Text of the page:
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Private ARO Cluster with access via JumpHost

A Quickstart guide to deploying a Private Azure Red Hat OpenShift cluster.

Once the cluster is running you will need a way to access the private network that ARO is deployed into.

Author: Paul Czarkowski


Azure CLI

Obviously you’ll need to have an Azure account to configure the CLI against.


See Azure Docs for alternative install options.

  1. Install Azure CLI using homebrew

    brew update && brew install azure-cli


See Azure Docs for alternative install options.

  1. Import the Microsoft Keys

    sudo rpm --import
  2. Add the Microsoft Yum Repository

    cat << EOF | sudo tee /etc/yum.repos.d/azure-cli.repo
    name=Azure CLI
  3. Install Azure CLI

    sudo dnf install -y azure-cli

Prepare Azure Account for Azure OpenShift

  1. Log into the Azure CLI by running the following and then authorizing through your Web Browser

    az login
  2. Make sure you have enough Quota (change the location if you’re not using East US)

    az vm list-usage --location "East US" -o table

    see Addendum - Adding Quota to ARO account if you have less than 36 Quota left for Total Regional vCPUs.

  3. Register resource providers

    az provider register -n Microsoft.RedHatOpenShift --wait
    az provider register -n Microsoft.Compute --wait
    az provider register -n Microsoft.Storage --wait
    az provider register -n Microsoft.Authorization --wait

Get Red Hat pull secret

  1. Log into

  2. Browse to

  3. click the Download pull secret button and remember where you saved it, you’ll reference it later.

Deploy Azure OpenShift

Variables and Resource Group

Set some environment variables to use later, and create an Azure Resource Group.

  1. Set the following environment variables

    Change the values to suit your environment, but these defaults should work.

  2. Create an Azure resource group

    az group create                \
      --name $AZR_RESOURCE_GROUP   \
      --location $AZR_RESOURCE_LOCATION


Create a virtual network with two empty subnets

  1. Create virtual network

    az network vnet create                                    \
      --address-prefixes $NETWORK_SUBNET                      \
      --name "$AZR_CLUSTER-aro-vnet-$AZR_RESOURCE_LOCATION"   \
      --resource-group $AZR_RESOURCE_GROUP
  2. Create control plane subnet

    az network vnet subnet create                                     \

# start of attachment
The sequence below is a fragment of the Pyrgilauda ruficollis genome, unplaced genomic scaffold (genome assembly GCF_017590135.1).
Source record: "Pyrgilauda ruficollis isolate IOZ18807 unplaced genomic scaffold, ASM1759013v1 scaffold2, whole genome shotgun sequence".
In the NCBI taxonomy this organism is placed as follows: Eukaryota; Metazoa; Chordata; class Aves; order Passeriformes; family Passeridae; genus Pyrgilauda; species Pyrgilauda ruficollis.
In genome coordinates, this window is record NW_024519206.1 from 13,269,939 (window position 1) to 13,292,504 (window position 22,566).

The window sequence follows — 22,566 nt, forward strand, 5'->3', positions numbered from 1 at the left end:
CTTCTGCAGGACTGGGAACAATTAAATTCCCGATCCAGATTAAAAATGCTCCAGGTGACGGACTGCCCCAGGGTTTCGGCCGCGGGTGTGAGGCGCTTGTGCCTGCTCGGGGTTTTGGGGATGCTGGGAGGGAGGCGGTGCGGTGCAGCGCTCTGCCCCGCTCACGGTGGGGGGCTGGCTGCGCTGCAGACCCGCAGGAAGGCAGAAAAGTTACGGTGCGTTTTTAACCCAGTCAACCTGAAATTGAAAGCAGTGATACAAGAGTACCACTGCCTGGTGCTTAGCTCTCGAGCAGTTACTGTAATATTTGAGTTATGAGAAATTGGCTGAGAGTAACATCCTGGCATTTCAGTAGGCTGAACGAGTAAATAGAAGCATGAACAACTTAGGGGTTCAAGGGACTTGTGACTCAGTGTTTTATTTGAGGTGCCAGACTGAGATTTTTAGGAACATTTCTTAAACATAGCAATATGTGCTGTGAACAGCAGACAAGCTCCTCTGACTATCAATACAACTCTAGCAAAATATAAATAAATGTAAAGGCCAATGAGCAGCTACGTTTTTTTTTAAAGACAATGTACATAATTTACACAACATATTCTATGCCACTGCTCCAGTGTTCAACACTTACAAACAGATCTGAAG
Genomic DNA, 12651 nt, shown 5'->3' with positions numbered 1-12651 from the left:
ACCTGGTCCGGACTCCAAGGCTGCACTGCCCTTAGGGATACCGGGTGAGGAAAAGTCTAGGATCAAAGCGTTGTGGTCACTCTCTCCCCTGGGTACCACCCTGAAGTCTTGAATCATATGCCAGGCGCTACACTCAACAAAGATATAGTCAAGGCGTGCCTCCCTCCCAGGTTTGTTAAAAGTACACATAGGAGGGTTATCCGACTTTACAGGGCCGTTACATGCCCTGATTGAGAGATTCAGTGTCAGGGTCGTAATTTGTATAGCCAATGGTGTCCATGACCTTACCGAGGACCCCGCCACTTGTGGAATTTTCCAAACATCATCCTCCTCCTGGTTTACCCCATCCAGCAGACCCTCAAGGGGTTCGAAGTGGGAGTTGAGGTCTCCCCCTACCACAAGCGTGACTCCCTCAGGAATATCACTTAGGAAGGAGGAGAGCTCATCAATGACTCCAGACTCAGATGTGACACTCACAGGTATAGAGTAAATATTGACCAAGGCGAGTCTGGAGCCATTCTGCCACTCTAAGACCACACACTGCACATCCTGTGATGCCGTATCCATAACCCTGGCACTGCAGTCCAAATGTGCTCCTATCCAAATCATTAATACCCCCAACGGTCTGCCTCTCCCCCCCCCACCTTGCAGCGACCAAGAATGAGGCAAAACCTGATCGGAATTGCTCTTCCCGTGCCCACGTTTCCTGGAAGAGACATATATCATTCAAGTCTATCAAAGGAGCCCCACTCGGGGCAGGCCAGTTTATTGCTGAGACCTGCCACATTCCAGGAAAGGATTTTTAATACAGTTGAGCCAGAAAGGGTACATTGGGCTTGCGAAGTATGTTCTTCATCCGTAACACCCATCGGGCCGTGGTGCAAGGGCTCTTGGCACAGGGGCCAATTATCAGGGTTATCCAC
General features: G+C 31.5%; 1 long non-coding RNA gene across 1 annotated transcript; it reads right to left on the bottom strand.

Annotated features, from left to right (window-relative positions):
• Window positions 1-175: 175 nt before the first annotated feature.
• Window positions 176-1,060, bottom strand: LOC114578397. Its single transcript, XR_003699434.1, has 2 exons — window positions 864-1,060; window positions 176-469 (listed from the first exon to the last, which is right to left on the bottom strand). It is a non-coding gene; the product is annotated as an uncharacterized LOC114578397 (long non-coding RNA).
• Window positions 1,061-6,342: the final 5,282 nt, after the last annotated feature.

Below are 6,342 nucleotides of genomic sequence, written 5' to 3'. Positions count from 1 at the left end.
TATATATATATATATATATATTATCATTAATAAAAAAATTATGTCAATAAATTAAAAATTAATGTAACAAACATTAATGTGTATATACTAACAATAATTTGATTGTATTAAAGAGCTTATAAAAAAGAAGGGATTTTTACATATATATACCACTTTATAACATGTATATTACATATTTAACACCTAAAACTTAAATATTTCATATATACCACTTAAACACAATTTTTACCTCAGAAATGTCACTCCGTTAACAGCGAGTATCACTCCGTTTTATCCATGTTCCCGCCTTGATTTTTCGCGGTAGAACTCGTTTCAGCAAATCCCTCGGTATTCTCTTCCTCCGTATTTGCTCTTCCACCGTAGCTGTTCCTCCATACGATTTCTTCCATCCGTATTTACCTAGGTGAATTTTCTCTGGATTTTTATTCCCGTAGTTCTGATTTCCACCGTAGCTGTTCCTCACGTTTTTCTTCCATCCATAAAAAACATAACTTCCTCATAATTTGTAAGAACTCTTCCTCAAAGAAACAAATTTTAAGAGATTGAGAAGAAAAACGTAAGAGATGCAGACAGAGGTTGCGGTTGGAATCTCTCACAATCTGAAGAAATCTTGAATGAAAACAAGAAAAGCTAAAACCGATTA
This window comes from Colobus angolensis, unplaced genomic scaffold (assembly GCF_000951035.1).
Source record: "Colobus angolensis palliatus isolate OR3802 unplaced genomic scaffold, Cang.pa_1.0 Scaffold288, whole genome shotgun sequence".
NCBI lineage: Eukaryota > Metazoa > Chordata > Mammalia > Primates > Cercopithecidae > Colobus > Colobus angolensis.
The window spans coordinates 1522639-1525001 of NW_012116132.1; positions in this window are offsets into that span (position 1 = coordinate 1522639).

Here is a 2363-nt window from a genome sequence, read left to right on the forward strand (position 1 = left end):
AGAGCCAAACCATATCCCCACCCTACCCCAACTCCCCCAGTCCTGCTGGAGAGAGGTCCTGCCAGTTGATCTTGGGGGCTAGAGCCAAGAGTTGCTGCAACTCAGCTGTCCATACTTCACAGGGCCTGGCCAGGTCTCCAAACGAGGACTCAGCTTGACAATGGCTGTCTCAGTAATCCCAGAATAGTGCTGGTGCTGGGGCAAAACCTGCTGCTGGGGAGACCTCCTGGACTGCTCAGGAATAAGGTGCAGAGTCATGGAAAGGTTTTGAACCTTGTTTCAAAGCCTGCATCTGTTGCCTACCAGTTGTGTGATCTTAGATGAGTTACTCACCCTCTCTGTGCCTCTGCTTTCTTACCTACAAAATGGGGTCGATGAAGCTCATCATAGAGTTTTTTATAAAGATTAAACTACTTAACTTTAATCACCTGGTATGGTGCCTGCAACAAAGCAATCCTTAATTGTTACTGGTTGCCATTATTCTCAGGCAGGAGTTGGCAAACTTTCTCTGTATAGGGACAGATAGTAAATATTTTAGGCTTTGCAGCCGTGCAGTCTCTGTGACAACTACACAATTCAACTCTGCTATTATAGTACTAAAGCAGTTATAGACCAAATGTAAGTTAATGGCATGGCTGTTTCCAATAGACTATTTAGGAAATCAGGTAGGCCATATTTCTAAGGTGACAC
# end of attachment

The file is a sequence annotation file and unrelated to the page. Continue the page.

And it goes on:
--resource-group $AZR_RESOURCE_GROUP                            \
      --vnet-name "$AZR_CLUSTER-aro-vnet-$AZR_RESOURCE_LOCATION"      \
      --name "$AZR_CLUSTER-aro-control-subnet-$AZR_RESOURCE_LOCATION" \
      --address-prefixes $CONTROL_SUBNET                              \
      --service-endpoints Microsoft.ContainerRegistry
  3. Create machine subnet

    az network vnet subnet create                                       \
      --resource-group $AZR_RESOURCE_GROUP                              \
      --vnet-name "$AZR_CLUSTER-aro-vnet-$AZR_RESOURCE_LOCATION"        \
      --name "$AZR_CLUSTER-aro-machine-subnet-$AZR_RESOURCE_LOCATION"   \
      --address-prefixes $MACHINE_SUBNET                                \
      --service-endpoints Microsoft.ContainerRegistry
  4. Disable network policies for Private Link Service on the control plane subnet

    This is required for the service to be able to connect to and manage the cluster.

    az network vnet subnet update                                       \
      --name "$AZR_CLUSTER-aro-control-subnet-$AZR_RESOURCE_LOCATION"   \
      --resource-group $AZR_RESOURCE_GROUP                              \
      --vnet-name "$AZR_CLUSTER-aro-vnet-$AZR_RESOURCE_LOCATION"        \
      --disable-private-link-service-network-policies true

Firewall + Internet Egress

This replaces the routes for the cluster to go through the Firewall for egress vs the LoadBalancer which we can later remove. It does come with extra Azure costs of course.

You can skip this step if you don’t need to restrict egress.

  1. Make sure you have the AZ CLI firewall extensions

    az extension add -n azure-firewall
    az extension update -n azure-firewall
  2. Create a firewall network, IP, and firewall

    az network vnet subnet create                                 \
      -g $AZR_RESOURCE_GROUP                                      \
      --vnet-name "$AZR_CLUSTER-aro-vnet-$AZR_RESOURCE_LOCATION"  \
      -n "AzureFirewallSubnet"                                    \